Spring has reputedly reached certain areas way south of where I still shovel snow daily, and with it comes Antiquity’s spring issue. This is of course an intensely interesting journal, and not solely because the summer issue will feature that opinion piece of mine that I quoted from on the blog recently. In the following are some highlights. All links will give you abstracts and then present you with a pay wall.
- Lisa Hodgetts of the University of Western Ontario (!) offers a paper on lithics & bone sites of the period 2400-1800 cal BC, located on the Fjord of Varanger, an area that is north of Sweden and Finland and more easterly than most of the latter country. We’re talking waaay north. Explains the editor, “[T]he faunal assemblage shows that some [groups in the area] are seal specialists, while others hunt reindeer and others again ambush dolphins.”
- Landscape-spanning rows of standing stones are not uncommon in the UK and NW France, with Carnac being a famous example (and a book about that site is reviewed in the spring issue). But dating them is tricky. Ralph M. Fyfe and Tom Greeves of the University of Plymouth have investigated one in Dartmoor that has fortuitously been covered by peat, allowing radiocarbon dating of material both under the stones and on top of them. The stone row is surprisingly old, dating from the later 4th millennium cal BC. Good palaeoenvironmental work and interpretations are also offered.
- S. Leach et al. report on skeletal analyses of a rich Late Roman female burial from York, where the woman in question most likely had the looks of combined African-European ancestry. The authors conclude,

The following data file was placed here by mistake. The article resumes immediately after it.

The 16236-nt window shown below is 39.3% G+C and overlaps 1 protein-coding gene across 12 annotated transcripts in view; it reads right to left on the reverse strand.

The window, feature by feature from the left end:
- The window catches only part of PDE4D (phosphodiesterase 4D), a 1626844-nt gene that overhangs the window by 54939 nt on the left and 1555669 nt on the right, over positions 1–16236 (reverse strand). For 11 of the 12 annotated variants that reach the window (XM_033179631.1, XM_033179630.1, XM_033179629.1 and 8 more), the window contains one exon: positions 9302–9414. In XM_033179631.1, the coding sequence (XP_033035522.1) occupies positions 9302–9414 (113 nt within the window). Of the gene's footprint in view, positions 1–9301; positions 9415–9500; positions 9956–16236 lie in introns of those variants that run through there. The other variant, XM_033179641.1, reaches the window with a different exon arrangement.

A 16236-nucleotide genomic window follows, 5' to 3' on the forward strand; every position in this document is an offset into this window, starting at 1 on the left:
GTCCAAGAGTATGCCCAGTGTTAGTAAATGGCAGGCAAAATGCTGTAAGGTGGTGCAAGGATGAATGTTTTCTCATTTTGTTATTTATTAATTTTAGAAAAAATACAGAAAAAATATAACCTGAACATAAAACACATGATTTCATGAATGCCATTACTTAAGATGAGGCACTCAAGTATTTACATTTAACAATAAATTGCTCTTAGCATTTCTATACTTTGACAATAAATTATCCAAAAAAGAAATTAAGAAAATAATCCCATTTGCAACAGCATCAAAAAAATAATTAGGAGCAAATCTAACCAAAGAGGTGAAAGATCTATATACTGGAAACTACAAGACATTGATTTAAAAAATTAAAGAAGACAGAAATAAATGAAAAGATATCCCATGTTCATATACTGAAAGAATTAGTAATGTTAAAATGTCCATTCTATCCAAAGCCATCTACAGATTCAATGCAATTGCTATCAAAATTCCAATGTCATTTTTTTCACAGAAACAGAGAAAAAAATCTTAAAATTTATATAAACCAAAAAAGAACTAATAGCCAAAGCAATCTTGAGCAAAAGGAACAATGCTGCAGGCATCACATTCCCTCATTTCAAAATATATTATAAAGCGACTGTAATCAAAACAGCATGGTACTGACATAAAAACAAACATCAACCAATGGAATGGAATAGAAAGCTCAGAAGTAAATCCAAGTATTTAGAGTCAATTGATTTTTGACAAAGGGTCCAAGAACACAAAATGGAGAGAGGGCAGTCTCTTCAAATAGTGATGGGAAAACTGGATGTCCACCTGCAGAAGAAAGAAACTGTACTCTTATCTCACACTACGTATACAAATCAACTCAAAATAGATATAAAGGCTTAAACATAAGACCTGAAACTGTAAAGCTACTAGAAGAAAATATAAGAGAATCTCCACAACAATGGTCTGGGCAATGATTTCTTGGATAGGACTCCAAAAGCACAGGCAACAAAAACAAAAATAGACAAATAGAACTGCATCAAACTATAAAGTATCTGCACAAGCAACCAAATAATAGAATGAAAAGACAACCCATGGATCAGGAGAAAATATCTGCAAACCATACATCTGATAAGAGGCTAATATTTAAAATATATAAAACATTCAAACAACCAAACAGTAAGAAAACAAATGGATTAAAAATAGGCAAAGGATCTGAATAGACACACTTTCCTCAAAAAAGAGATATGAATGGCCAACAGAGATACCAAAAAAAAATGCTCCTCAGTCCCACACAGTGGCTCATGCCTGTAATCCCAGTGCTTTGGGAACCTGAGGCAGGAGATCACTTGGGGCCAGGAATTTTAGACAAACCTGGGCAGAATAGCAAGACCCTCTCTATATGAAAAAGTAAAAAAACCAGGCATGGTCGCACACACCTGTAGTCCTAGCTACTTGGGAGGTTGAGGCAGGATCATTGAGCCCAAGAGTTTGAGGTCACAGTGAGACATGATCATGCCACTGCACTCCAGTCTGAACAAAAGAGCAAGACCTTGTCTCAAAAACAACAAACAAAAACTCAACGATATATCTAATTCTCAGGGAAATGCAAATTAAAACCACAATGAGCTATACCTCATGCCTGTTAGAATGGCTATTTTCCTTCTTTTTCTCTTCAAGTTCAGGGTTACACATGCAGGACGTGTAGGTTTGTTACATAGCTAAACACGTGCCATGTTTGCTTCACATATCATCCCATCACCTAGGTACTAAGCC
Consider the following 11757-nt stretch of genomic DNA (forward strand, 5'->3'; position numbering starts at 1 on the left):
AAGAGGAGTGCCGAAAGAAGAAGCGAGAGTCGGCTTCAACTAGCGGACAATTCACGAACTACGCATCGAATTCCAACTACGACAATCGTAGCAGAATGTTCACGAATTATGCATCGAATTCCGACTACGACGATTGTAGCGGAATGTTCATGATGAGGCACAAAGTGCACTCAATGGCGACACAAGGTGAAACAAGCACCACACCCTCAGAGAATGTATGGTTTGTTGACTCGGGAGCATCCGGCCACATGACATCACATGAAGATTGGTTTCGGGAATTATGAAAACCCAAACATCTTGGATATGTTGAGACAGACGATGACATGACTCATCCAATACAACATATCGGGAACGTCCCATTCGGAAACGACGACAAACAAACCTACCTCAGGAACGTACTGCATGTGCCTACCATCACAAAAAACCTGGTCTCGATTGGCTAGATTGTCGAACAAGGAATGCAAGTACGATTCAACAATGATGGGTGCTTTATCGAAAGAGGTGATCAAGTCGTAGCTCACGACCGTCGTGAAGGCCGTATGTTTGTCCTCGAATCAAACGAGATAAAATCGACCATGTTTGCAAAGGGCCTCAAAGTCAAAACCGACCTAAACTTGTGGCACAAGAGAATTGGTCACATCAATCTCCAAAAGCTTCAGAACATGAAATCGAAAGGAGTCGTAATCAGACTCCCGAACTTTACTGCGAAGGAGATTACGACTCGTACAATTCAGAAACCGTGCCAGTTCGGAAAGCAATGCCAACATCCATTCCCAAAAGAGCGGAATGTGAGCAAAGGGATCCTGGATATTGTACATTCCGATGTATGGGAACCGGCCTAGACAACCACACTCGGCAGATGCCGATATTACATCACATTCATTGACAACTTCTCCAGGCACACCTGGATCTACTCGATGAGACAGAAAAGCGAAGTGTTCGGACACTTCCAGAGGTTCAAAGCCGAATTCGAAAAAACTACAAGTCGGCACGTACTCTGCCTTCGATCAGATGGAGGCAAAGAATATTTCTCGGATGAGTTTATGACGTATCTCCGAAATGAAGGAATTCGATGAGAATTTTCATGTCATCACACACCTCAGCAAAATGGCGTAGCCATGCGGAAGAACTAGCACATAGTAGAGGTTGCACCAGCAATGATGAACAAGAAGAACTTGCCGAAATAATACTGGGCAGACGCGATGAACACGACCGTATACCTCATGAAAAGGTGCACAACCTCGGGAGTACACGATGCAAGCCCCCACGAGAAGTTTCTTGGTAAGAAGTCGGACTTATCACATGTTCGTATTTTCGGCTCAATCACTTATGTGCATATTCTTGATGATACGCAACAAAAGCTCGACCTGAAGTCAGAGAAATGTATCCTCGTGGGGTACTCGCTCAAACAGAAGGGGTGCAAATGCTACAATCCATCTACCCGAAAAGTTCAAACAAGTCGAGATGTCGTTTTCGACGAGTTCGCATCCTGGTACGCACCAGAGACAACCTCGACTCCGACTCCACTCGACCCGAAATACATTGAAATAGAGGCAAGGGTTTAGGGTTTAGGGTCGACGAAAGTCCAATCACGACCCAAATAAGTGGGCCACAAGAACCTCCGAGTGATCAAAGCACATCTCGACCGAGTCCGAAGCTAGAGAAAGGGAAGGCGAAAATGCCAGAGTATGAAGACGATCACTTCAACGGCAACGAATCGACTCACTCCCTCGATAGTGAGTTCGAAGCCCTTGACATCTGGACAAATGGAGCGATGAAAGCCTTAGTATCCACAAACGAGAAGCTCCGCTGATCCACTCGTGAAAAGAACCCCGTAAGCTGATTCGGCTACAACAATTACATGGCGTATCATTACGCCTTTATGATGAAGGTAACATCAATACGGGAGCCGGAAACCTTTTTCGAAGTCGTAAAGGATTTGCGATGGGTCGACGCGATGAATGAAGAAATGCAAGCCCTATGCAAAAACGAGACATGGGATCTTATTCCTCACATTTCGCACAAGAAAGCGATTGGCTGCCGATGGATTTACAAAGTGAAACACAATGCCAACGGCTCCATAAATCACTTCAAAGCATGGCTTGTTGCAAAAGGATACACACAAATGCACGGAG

“All evidence (unusual burial rite, unusual ancestry, strontium and oxygen isotope data) taken together can make a convincing case for an incomer to Roman York who was of high status. … her oxygen isotope signature makes it unlikely that she grew up in York. Rather, it places her at the western edge of Britain or, perhaps more likely, an area of similar ‘warm’ climate on the Continent. … The craniomorphometric analysis suggests that she may have been of ‘mixed race’ ancestry. In cosmopolitan Eboracum, which had been home to Severus and his troops nearly 200 years earlier, perhaps her appearance was not that unusual.”
I’m not quite comfortable with the editor’s characterisation of the lady as a “glamorous mixed-race woman”, though. Was he thinking of Donna Summer?
- Last October I reported that the Danes are running Late Bronze Age urn burials through CT scanners. So are the Italians, with Etruscan burials, and they’ve beat the Danes to publication. (This has been done before by the Germans, though.)